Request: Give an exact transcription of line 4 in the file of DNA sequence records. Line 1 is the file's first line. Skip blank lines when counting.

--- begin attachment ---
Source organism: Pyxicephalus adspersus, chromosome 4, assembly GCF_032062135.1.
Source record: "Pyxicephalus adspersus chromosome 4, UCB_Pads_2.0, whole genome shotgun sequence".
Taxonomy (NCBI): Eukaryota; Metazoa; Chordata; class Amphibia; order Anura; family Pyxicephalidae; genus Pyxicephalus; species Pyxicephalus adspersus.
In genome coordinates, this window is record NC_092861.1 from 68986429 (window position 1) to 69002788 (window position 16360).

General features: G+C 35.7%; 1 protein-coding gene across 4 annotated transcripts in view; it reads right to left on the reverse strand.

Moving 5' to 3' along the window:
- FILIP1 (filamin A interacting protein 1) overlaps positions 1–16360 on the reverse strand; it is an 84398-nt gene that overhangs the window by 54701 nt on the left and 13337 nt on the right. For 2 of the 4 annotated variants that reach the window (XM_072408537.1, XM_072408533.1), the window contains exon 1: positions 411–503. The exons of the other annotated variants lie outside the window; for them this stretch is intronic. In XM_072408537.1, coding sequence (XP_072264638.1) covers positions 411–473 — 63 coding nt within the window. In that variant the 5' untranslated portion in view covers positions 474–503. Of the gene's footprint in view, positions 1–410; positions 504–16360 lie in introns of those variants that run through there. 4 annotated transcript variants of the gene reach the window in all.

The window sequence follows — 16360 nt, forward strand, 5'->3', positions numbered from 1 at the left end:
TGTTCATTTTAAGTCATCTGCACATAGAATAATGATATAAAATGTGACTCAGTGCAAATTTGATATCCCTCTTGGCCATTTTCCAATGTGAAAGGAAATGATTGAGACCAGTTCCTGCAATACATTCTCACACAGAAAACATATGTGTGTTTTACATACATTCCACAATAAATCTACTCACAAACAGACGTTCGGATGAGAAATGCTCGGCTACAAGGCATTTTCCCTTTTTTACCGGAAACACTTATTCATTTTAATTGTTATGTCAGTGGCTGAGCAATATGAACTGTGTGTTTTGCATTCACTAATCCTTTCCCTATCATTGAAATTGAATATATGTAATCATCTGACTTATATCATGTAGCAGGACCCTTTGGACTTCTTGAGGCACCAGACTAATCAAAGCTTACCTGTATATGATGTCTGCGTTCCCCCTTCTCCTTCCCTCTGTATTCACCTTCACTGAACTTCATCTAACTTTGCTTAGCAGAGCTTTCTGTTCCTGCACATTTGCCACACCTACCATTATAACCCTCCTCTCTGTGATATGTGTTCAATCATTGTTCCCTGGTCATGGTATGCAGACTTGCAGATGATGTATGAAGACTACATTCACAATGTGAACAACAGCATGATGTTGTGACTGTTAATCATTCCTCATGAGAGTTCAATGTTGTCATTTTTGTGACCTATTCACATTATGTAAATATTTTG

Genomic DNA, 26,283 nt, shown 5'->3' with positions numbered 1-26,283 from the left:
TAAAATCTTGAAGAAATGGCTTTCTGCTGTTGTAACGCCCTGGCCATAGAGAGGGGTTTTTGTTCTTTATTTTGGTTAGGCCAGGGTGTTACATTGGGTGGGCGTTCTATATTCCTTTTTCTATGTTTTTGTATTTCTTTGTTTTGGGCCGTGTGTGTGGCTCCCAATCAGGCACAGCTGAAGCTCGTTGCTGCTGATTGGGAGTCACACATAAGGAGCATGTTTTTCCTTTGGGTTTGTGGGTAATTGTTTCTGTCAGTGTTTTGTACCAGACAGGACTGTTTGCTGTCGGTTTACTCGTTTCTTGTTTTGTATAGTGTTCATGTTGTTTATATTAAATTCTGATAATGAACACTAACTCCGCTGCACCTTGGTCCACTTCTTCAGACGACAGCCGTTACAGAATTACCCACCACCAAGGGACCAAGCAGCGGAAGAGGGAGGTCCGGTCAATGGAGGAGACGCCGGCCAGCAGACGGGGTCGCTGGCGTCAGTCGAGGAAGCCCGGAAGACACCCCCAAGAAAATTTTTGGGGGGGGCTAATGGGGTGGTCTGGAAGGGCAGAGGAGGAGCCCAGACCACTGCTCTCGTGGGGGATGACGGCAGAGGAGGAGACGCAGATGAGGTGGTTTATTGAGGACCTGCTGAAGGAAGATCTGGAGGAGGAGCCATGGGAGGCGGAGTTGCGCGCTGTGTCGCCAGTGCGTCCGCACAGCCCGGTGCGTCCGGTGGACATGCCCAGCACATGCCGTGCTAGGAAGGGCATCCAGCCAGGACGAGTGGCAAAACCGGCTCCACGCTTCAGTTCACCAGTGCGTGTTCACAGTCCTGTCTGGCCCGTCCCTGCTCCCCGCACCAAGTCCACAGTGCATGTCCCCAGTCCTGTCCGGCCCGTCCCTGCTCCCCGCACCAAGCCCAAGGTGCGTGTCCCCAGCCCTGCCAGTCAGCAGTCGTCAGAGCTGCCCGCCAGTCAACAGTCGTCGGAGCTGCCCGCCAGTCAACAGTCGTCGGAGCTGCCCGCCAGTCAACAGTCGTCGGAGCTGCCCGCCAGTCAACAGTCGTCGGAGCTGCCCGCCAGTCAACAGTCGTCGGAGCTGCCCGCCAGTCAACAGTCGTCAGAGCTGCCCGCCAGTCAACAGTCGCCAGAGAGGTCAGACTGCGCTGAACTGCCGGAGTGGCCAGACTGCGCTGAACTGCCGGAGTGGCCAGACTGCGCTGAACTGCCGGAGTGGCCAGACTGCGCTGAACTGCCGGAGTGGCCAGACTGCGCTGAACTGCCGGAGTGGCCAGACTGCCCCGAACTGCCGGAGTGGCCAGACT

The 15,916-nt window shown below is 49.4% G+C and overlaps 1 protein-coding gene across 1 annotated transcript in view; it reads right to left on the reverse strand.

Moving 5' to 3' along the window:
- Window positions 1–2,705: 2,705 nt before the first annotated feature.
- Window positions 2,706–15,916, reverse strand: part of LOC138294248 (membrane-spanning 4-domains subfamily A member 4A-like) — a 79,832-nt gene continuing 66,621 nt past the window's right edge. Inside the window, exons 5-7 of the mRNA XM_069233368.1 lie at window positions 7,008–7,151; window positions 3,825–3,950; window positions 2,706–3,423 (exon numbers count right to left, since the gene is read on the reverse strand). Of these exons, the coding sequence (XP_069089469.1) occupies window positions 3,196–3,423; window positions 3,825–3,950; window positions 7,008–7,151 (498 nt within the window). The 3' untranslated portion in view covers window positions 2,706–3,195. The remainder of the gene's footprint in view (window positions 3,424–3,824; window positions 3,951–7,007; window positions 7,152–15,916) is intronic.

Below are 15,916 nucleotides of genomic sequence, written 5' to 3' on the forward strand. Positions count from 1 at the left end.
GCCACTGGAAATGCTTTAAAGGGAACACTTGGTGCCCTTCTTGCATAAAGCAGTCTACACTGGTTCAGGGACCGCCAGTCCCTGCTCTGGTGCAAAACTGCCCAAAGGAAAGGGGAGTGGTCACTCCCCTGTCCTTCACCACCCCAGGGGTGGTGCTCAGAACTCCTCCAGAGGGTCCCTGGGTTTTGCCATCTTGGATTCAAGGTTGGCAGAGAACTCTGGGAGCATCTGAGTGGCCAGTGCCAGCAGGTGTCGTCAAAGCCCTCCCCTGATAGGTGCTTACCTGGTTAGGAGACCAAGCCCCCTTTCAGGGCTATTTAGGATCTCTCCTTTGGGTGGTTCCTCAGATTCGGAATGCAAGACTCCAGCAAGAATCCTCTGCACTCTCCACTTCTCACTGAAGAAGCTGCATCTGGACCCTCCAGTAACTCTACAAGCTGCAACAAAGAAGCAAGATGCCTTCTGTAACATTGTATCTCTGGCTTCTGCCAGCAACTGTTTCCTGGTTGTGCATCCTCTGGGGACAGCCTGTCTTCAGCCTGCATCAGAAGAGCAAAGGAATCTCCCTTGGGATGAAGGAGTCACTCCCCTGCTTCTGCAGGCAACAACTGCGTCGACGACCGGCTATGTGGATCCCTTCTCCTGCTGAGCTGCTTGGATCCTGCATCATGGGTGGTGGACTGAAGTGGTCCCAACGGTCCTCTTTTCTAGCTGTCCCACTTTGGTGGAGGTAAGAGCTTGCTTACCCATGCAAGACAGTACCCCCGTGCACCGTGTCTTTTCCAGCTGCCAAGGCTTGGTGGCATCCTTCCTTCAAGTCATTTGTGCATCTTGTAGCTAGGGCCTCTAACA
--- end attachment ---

In genome coordinates, this window is record NC_092861.1 from 68986429 (window position 1) to 69002788 (window position 16360).